Years ago, one of my dearest mentors drummed the following advice into my cranium: One of the most obvious marks of inexperience and sloth is using, verbatim, sell-side information that is spoon-fed to an investor group. This is made more egregious as it obviously comes from parties benefiting from uncritical acceptance of the “data”.
Not too long ago, I had an opportunity to meet up with an old friend from a middle-market finance outfit (I am being purposefully vague) while he lamented his duties in pressure-testing assumptions going into underwritings and models that were clearly divorced from the stated investment theses – and as often, reality. He cautioned, “If you’re working with a deal team caught up in the momentum of the transaction (read deal fever), it can be nearly impossible to get anyone to stop and think about real potential downsides or holes in the deal.” He continued, “What can you do? You run the risk of being a pariah if you are the only one pushing for substantiated answers – while others are more concerned about where to have the closing dinner.”
Both of us were rather punchy from too much travel and too little sleep – and we lightheartedly created composite characters many of us have met at some point in our careers: Newt Knewbie and Biff Mountebank.
Newt Knewbie is the new kid with a very high ego-to-experience ratio – with little time to invest in boring data corroboration (“hey, it’s in the CIM, it’s gotta be true”) but boundless confidence in his abilities. Newt likely has a new MBA (ink on diploma barely dry to the touch) and a super-cool license tag holder and vanity plates for his baby Beemer. Newt can dimly recall 2 or 3 of Porter’s Five Forces, vaguely knows that SWOT is more than for controlling the housefly population, and has feeling that “barriers to entry are, like, super important” – so Newt uses the latter term every chance he gets (including notes home to Mom). Newt may even have attended as much as 5 hours in a financial modeling class (about the same amount of time it takes to attend a football game with a tailgate party). He’s working hard on his golf game, but increasingly concerned that he’s not getting the same attention as Mark Zuckerberg or doing deals with Michael Dell (“dude, I have been here for months!”).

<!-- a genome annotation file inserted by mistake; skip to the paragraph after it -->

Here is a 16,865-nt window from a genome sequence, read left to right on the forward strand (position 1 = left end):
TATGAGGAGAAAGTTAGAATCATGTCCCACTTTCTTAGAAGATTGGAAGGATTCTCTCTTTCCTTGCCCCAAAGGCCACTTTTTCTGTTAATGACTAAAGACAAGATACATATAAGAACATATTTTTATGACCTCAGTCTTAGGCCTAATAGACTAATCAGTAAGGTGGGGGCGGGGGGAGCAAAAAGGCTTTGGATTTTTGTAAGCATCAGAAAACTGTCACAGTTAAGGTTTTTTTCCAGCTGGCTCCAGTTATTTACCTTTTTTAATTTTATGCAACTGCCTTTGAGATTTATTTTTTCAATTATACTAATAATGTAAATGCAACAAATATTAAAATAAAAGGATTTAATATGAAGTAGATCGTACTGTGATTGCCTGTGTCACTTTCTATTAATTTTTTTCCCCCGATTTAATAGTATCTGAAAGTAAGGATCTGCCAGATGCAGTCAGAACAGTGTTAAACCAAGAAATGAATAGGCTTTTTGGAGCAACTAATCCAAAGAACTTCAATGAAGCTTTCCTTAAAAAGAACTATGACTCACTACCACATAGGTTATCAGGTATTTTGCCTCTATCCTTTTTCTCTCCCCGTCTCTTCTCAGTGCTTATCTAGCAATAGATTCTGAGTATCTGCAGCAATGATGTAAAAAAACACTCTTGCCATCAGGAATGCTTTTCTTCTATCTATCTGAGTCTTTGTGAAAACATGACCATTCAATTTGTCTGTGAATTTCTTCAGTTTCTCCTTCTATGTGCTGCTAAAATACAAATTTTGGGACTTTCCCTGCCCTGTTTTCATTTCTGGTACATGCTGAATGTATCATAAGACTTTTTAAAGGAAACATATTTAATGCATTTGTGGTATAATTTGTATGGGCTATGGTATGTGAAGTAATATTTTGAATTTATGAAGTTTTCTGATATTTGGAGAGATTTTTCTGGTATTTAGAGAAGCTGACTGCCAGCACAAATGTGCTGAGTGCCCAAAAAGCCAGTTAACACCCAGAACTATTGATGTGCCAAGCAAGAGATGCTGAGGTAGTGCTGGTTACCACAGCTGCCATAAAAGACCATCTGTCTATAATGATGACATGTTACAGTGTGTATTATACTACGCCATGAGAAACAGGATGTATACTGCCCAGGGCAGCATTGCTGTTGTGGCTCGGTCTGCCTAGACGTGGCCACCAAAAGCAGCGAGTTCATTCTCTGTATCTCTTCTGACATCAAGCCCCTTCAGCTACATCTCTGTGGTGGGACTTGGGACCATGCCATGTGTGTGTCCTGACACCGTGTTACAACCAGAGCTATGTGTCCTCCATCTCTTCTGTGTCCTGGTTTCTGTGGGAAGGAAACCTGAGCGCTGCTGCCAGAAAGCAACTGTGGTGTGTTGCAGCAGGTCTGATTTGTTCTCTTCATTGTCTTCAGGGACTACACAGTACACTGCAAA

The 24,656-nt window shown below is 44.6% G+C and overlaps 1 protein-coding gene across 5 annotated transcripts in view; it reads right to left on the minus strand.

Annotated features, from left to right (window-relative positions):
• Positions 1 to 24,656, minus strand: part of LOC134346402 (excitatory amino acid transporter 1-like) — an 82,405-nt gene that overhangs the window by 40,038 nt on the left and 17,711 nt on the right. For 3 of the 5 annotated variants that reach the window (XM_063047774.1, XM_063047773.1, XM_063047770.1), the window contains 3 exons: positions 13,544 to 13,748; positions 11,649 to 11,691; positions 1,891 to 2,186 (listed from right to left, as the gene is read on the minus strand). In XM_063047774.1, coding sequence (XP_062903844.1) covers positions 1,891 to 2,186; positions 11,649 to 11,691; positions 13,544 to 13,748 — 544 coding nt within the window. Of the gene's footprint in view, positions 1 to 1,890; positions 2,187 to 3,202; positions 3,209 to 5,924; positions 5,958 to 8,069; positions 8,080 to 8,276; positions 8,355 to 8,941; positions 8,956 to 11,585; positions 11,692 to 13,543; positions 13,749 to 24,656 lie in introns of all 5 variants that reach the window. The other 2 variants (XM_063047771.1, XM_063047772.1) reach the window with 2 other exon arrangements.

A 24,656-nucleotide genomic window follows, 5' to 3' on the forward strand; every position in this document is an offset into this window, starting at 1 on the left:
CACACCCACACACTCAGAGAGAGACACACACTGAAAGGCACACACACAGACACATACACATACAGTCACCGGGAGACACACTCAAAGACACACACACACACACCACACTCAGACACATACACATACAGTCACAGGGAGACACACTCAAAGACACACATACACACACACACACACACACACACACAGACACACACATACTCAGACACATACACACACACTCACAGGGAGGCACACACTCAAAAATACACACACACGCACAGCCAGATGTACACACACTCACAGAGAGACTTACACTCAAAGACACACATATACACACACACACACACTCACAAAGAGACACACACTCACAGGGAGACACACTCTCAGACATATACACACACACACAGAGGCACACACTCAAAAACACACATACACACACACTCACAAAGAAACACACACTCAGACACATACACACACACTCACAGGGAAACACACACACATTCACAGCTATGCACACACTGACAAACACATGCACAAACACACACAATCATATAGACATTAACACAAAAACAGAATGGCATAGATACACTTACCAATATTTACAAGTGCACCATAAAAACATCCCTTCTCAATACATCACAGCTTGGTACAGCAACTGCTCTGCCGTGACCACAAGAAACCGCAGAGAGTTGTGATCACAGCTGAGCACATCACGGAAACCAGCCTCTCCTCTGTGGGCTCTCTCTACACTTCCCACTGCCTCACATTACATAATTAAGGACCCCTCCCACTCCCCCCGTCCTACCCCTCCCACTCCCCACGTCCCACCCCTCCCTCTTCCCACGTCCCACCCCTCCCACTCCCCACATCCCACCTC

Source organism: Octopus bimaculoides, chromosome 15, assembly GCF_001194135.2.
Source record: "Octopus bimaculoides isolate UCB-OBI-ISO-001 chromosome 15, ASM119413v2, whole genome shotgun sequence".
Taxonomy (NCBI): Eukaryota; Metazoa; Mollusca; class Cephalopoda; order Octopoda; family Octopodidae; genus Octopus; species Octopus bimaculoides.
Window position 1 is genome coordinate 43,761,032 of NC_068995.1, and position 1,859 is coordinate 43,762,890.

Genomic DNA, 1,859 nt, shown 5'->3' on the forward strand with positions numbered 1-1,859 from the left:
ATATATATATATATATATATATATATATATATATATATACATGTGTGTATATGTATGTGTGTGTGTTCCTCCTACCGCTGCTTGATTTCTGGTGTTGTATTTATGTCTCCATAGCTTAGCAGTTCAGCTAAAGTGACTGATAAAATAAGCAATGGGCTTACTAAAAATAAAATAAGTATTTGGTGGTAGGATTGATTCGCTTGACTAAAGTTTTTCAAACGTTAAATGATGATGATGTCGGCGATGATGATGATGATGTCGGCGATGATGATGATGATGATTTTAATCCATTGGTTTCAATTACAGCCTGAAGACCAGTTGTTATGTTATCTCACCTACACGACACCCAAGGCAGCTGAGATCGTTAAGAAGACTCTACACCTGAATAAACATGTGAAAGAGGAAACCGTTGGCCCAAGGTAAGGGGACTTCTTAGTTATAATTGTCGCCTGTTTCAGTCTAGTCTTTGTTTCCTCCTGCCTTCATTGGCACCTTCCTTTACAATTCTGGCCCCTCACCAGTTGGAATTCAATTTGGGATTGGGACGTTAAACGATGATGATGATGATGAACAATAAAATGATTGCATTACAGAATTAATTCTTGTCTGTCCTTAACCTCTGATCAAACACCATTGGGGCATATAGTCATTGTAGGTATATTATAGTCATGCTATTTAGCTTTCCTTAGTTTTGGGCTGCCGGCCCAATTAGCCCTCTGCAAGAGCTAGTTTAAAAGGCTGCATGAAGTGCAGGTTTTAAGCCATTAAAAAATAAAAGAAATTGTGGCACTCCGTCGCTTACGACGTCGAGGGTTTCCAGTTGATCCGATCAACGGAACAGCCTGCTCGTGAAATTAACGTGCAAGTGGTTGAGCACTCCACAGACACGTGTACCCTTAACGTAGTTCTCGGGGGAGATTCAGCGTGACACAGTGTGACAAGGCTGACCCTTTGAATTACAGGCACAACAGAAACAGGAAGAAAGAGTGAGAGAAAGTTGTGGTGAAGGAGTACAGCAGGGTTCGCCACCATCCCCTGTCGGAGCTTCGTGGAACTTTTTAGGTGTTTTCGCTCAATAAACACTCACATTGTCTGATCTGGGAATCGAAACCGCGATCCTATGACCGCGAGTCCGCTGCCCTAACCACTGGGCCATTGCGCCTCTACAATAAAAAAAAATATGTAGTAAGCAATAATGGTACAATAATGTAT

Biff Mountebank, on the other hand, has heaps of experience – in flashy sales. A rising star in the organization, he longs for the days when he doesn’t have to be too close to the drudgery of underwriting deals: “High level tête-à-têtes with CEOs is the way to go!” Biff has invested considerably more time in his short game than he has in keeping current with any industry or financial market developments (besides, Newt will sort that stuff out). But Biff makes use of his slick sales skills – and he knows how to use them cleverly – internally as well as externally. He keeps Newt and the investment committee focused on hot buttons, buzzwords, and check lists, and (as needed) is able to use omission and obfuscation to tamp down those nagging details that might hang up a deal.
Biff and Newt are a swell team. This one-two punch will make a mint engaging in highly competitive deals where the sense of urgency can be a lever t0 keep any credit committee’s focus away from boring details: “we gotta move fast, management loves us more than their own children, but the market may slam the door on new lenders…” and another classic “we met the CFO and she said they are a leading <insert sector> and are totally killing all competition (large or small) in market share growth and will do so over the next 15 years – and, by golly, she should know.”
Obviously we were having fun with the caricatures of Newt and Biff and they are truly fictional (they do not represent any individual, living or useless). But I have endured similar stories of Biff and Newt’s exploits over the years. Have you met someone like them?
For more on the day to day private equity world, please look for me on Twitter (@GaffinMark). I look forward to your thoughts here and there.